I wonder if the hon. member would feel that the children in the United States reciting the Gettysburg address are participating in a partisan activity?

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NDP

Walter George Pitman

New Democratic Party

Mr. Pitman:

Surely not; but I have no knowledge that the government of the United States produces copies of the Gettysburg address at the public expense and sends them out to the school children.

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PC
NDP

Walter George Pitman

New Democratic Party

Mr. Pitman:

This document must surely be looked upon with approval by Liberals and by members of the New Democratic party. It must be capable of being hung in the homes of all people. It must be capable of being hung in school rooms and looked upon with pride by people belonging to all parties and of all persuasions. I would hope, therefore, that the queen's printer would change the format which has been used.

Some days ago I placed a question on the order paper in relation to the use which is being made of the bill of rights. In one supermarket in Toronto copies were being dispensed as part of a promotion campaign for selling toothpaste. I am not going to blame the government for this, and I am not sure that the format used by the queen's printer was being used in this instance. Surely if we want this document to receive the respect of people of all political persuasions we do

not want the name of any political personage on it. That should be the rule of thumb with regard to all such documents when they are produced at public expense.

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PC

Donald Methuen Fleming (Minister of Finance and Receiver General)

Progressive Conservative

Mr. Fleming (Eglinion):

Last night we heard a statement from the hon. member for Leeds concerning a particular document published by the queen's printer bearing the signature of the Prime Minister in relation to the enactment by parliament of the bill of rights. The hon. member for Peterborough has proceeded this morning to add his contribution to the most extraordinary statement made last evening by the hon. member for Leeds. The hon. member for Leeds is new and he may be very gullible but he should not, I think, attempt to go very much further in his political career making the kind of statement he made last night unless he has checked his facts first. The hon. member will find it is a good practice to check facts before assertions are made in this House of Commons, and I commend the same advice to the hon. member for Peterborough.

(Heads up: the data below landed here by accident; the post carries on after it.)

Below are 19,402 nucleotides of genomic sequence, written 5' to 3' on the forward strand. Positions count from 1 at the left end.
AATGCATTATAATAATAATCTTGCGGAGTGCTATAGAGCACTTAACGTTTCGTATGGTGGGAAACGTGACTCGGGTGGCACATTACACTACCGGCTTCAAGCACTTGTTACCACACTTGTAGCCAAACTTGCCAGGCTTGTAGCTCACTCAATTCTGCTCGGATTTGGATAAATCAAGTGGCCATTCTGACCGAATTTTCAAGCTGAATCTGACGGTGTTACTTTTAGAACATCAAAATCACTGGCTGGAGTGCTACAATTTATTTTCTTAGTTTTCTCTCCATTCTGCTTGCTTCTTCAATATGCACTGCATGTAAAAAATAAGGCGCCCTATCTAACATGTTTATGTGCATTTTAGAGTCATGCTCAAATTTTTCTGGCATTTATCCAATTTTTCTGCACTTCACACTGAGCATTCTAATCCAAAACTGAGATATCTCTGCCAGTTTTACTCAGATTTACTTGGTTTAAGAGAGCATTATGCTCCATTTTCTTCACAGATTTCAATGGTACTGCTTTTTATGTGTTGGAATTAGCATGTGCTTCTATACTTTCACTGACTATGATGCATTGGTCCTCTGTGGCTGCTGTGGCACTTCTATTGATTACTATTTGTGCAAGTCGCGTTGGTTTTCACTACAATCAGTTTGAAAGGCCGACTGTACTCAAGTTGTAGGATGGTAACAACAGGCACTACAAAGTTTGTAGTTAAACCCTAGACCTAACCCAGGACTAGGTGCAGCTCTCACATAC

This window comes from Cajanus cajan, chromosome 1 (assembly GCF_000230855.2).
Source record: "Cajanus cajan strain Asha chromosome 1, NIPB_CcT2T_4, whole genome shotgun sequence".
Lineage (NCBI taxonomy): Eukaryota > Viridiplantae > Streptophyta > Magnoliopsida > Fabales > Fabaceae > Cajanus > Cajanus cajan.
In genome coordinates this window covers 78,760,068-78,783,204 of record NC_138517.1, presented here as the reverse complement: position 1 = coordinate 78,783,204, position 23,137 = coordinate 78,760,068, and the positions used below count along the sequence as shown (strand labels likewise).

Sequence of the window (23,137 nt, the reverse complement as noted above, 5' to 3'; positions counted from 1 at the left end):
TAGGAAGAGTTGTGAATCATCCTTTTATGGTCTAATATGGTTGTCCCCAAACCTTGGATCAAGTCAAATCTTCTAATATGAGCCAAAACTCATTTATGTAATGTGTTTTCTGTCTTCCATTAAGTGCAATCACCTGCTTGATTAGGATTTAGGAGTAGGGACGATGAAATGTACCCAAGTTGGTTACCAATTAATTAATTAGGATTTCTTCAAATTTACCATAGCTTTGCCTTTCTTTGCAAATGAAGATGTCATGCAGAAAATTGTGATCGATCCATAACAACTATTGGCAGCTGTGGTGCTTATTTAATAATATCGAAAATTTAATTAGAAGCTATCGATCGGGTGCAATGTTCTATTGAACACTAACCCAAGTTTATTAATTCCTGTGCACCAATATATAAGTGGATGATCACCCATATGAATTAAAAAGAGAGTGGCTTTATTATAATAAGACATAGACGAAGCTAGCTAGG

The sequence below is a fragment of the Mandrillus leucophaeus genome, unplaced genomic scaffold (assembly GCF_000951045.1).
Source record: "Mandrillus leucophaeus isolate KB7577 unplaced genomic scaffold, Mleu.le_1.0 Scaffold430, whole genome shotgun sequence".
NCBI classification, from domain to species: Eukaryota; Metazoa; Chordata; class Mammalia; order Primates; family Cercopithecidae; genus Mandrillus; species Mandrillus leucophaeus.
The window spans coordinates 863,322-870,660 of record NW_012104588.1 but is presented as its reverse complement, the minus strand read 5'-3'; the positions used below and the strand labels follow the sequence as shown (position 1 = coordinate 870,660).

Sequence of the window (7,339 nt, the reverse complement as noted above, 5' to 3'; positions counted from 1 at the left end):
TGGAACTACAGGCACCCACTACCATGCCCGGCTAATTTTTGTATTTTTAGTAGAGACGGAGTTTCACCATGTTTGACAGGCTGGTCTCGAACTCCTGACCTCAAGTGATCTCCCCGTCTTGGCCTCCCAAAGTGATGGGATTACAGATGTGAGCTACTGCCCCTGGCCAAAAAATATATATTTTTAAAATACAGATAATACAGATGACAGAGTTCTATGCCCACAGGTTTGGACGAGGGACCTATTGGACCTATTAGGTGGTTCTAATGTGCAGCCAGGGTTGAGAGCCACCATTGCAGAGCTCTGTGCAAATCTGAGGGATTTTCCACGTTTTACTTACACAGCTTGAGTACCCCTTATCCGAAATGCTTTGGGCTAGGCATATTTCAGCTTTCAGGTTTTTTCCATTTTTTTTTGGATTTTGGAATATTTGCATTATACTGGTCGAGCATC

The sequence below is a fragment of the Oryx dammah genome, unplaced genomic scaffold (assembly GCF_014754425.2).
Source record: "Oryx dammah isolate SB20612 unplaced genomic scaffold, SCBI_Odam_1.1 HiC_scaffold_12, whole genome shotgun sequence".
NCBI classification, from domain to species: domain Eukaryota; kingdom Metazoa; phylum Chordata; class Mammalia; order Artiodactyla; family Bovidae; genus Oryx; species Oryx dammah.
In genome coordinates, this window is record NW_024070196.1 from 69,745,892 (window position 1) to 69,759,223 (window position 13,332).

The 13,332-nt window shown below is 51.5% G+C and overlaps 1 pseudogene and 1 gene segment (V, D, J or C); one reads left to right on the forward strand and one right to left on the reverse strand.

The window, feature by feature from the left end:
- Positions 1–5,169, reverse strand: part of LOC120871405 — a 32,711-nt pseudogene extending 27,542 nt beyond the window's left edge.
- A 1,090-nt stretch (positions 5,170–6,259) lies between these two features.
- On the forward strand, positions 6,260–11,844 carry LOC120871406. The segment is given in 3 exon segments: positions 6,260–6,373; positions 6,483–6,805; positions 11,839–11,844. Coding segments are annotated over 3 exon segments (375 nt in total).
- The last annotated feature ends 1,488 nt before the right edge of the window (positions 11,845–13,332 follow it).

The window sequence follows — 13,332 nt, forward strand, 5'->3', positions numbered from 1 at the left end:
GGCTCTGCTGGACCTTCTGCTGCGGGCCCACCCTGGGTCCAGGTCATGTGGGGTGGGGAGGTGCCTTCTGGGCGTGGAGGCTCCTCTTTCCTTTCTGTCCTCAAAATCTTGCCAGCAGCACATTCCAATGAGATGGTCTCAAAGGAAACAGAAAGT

I wish to make two points in relation to this matter. We are speaking here of a document printed by the queen's printer and made available by him to the public. I wish to speak first of all of the commercial aspects of the matter; then I wish to deal specifically with the objections taken by these hon. members to the use of the signature of the Prime Minister on a government publication.

The first fact that 1 think is worthy of the attention of the committee is that this is not a publication that is costing the taxpayers of Canada so much as one cent. The hon. member for Leeds put this matter before the committee last evening as though public funds were being used in an improper manner with a view to publicizing the photograph and signature of the Prime Minister. Surely the hon. member does not object to the assertion that the Prime Minister introduced the bill of rights in this house.

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LIB
PC

Donald Methuen Fleming (Minister of Finance and Receiver General)

Progressive Conservative

Mr. Fleming (Eglinion):

With no help from the Liberal opposition, Mr. Chairman; none whatever. Of course it was parliament that enacted the bill of rights; only parliament could. During 22 years in office hon. members opposite had not only made no effort to introduce a bill of rights but they had opposed efforts made by the present Prime Minister when he was in opposition to introduce and enact a bill of rights. When the Prime Minister in 1960 introduced the measure to enact the bill of rights in this country, was there any assistance from hon. members opposite? No, there was not, Mr. Chairman.

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LIB

April 13, 1962